You Could Benefit From the Congressional Proposal to Expand 401(k) ‘Catch-Up’ Contributions

Back view of embraced mature couple looking at view while relaxing on a jetty at river.
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Some older workers may be in luck. Under pending legislation in Congress, catch-up contributions — a type of contribution that allows older workers to make additional contributions to retirement savings accounts — may be expanded for workers in their 60s. This push is part of a bipartisan effort to address a lack of retirement savings in U.S. households, reports CNBC; however, the House and Senate are going back and forth over a few details, including the overall tax treatment of catch-up amounts.

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Under current law, according to the Internal Revenue Service, people aged 50 or older by the end of the calendar year can make annual catch-up contributions. Annual catch-up contributions up to $6,500 for the 2021 tax year are permitted by these plans:

  • 401(k) (other than a SIMPLE 401(k))
  • 403(b)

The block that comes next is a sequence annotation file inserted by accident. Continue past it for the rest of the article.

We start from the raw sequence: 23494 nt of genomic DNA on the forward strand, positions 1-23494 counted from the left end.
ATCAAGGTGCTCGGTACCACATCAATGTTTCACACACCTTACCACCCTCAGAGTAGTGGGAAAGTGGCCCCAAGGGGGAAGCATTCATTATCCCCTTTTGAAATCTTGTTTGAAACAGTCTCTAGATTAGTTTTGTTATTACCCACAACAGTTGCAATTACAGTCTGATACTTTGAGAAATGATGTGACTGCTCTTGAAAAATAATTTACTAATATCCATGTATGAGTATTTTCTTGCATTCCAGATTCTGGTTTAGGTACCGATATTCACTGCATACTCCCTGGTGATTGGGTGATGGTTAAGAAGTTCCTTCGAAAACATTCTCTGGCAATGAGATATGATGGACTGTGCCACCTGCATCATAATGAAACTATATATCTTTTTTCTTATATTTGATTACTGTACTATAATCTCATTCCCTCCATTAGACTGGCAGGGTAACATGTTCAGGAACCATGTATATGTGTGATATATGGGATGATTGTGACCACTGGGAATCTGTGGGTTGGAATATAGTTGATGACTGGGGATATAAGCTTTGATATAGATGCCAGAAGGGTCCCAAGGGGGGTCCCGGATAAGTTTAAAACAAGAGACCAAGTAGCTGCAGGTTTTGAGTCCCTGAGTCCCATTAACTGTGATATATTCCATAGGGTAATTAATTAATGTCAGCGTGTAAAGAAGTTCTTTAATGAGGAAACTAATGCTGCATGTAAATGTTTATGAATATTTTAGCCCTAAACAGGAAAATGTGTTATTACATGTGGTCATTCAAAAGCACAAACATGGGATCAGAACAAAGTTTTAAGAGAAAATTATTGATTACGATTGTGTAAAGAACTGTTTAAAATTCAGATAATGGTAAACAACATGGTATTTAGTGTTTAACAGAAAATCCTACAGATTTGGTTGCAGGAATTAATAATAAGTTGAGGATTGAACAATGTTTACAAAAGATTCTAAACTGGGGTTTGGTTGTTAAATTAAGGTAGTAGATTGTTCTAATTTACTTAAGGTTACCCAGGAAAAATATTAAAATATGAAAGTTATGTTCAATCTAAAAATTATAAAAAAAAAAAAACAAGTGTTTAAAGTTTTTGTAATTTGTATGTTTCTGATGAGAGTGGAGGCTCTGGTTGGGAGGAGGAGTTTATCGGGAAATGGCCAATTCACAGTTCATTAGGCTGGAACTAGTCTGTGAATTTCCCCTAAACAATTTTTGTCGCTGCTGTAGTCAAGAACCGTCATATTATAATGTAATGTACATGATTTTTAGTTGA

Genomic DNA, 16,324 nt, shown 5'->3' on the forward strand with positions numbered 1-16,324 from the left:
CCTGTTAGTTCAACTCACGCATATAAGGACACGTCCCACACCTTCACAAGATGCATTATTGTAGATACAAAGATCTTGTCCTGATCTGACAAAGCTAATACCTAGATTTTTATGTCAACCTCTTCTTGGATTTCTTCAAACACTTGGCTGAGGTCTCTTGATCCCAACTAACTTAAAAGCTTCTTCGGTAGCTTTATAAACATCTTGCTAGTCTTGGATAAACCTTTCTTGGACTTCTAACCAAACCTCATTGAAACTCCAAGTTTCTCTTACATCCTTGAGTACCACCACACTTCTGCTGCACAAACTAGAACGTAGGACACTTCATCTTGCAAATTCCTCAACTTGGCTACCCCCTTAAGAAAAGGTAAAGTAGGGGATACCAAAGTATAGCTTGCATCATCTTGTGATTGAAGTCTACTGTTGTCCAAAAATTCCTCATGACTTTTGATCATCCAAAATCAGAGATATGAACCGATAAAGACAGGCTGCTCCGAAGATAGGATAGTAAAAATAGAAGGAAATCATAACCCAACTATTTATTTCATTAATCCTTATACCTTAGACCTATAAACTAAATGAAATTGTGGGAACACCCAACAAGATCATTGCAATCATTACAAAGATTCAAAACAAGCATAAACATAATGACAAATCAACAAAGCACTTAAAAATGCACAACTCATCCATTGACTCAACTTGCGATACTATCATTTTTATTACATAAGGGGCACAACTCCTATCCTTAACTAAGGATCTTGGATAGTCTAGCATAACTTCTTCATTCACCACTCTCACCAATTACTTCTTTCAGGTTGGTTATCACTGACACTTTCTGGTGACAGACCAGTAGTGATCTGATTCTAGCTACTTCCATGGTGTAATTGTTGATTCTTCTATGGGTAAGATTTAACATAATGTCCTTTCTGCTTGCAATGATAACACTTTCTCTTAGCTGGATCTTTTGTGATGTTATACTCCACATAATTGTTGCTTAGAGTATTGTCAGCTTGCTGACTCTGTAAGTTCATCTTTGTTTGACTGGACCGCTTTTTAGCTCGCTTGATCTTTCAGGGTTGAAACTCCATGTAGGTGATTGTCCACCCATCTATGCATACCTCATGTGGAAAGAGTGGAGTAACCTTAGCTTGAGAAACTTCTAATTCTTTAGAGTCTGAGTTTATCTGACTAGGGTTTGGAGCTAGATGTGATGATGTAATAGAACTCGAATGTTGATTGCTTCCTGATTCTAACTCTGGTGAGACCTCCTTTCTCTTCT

• SARSEP
  • governmental 457(b)

You can also make catch-up contributions to your traditional or Roth IRA up to $1,000 for 2021. This is on top of the standard annual contribution limit, which is $19,500 for 401(k) plans and $6,000 for IRAs.

These contributions were intended to help those who didn’t save much when they were younger, CNBC noted. However, CNBC also pointed out that only 15% of eligible savers use catch-up contributions, according to Vanguard’s 2021 How America Saves report, and account holders with above-average income are typically the ones taking advantage of catch-up contributions.

Retire Comfortably

The House bill is proposing catch-up contributions of $10,000 to 401(k) plans for anyone age 62, 63 or 64, CNBC reported. The House bill is also aiming to eliminate up-front tax benefits but make qualified withdrawals tax-free, similar to a Roth IRA. Additionally, workers enrolled in SIMPLE plans would be allowed $5,000 in catch-up contributions, up from $3,000.

In the Senate bill, CNBC reported that catch-up contributions to a 401(k) could be as much as $10,000 to people aged 60 or older. The Senate is also not proposing to change the pre-tax treatment of catch-up contributions.

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This proposed expansion could make a big difference to those nearing retirement age. Those savers could “front-load their retirement savings when there’s a little time left,” Michelle Riiska, a financial planning consultant at eMoney Advisor, told CNBC.

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About the Author

Josephine Nesbit is a freelance writer specializing in real estate and personal finance. She grew up in New England but is now based out of Ohio where she attended The Ohio State University and lives with her two toddlers and fiancé. Her work has appeared in print and online publications such as Fox Business and Scotsman Guide.

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